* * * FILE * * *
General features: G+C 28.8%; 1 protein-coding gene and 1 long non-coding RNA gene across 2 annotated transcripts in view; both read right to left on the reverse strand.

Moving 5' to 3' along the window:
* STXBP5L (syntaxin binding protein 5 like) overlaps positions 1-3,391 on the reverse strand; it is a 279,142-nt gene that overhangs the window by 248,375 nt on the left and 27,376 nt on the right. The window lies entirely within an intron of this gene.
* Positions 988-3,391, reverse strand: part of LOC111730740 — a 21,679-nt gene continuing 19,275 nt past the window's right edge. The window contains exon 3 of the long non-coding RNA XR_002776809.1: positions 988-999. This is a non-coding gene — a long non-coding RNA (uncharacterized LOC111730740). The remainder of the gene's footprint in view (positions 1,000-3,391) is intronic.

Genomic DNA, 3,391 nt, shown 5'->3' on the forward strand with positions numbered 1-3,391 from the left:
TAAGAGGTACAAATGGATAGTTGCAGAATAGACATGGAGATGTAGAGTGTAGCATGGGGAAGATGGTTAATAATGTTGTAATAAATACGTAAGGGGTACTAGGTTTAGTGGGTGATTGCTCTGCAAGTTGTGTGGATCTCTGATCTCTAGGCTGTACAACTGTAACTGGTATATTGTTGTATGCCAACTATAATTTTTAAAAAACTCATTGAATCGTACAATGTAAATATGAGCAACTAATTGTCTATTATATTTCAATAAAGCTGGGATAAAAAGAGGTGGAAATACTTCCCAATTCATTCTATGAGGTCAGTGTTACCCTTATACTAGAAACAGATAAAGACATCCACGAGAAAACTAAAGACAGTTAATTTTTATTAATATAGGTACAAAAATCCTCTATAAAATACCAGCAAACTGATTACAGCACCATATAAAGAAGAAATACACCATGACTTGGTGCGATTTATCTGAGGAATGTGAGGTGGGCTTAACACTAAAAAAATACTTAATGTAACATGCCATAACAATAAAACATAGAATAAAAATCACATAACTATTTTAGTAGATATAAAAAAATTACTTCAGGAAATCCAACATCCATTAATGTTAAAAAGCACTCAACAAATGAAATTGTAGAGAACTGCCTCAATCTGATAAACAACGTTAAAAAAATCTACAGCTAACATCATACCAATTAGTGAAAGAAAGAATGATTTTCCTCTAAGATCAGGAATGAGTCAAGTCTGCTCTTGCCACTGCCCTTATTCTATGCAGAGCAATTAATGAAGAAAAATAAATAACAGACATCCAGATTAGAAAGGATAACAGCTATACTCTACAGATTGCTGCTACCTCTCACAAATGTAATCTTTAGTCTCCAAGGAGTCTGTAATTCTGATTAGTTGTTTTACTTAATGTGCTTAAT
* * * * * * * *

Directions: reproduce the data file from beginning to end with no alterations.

General features: G+C 28.8%; 1 protein-coding gene and 1 long non-coding RNA gene across 2 annotated transcripts in view; both read right to left on the reverse strand.

Moving 5' to 3' along the window:
* STXBP5L (syntaxin binding protein 5 like) overlaps positions 1-3,391 on the reverse strand; it is a 279,142-nt gene that overhangs the window by 248,375 nt on the left and 27,376 nt on the right. The window lies entirely within an intron of this gene.
* Positions 988-3,391, reverse strand: part of LOC111730740 — a 21,679-nt gene continuing 19,275 nt past the window's right edge. The window contains exon 3 of the long non-coding RNA XR_002776809.1: positions 988-999. This is a non-coding gene — a long non-coding RNA (uncharacterized LOC111730740). The remainder of the gene's footprint in view (positions 1,000-3,391) is intronic.

Genomic DNA, 3,391 nt, shown 5'->3' on the forward strand with positions numbered 1-3,391 from the left:
TAAGAGGTACAAATGGATAGTTGCAGAATAGACATGGAGATGTAGAGTGTAGCATGGGGAAGATGGTTAATAATGTTGTAATAAATACGTAAGGGGTACTAGGTTTAGTGGGTGATTGCTCTGCAAGTTGTGTGGATCTCTGATCTCTAGGCTGTACAACTGTAACTGGTATATTGTTGTATGCCAACTATAATTTTTAAAAAACTCATTGAATCGTACAATGTAAATATGAGCAACTAATTGTCTATTATATTTCAATAAAGCTGGGATAAAAAGAGGTGGAAATACTTCCCAATTCATTCTATGAGGTCAGTGTTACCCTTATACTAGAAACAGATAAAGACATCCACGAGAAAACTAAAGACAGTTAATTTTTATTAATATAGGTACAAAAATCCTCTATAAAATACCAGCAAACTGATTACAGCACCATATAAAGAAGAAATACACCATGACTTGGTGCGATTTATCTGAGGAATGTGAGGTGGGCTTAACACTAAAAAAATACTTAATGTAACATGCCATAACAATAAAACATAGAATAAAAATCACATAACTATTTTAGTAGATATAAAAAAATTACTTCAGGAAATCCAACATCCATTAATGTTAAAAAGCACTCAACAAATGAAATTGTAGAGAACTGCCTCAATCTGATAAACAACGTTAAAAAAATCTACAGCTAACATCATACCAATTAGTGAAAGAAAGAATGATTTTCCTCTAAGATCAGGAATGAGTCAAGTCTGCTCTTGCCACTGCCCTTATTCTATGCAGAGCAATTAATGAAGAAAAATAAATAACAGACATCCAGATTAGAAAGGATAACAGCTATACTCTACAGATTGCTGCTACCTCTCACAAATGTAATCTTTAGTCTCCAAGGAGTCTGTAATTCTGATTAGTTGTTTTACTTAATGTGCTTAAT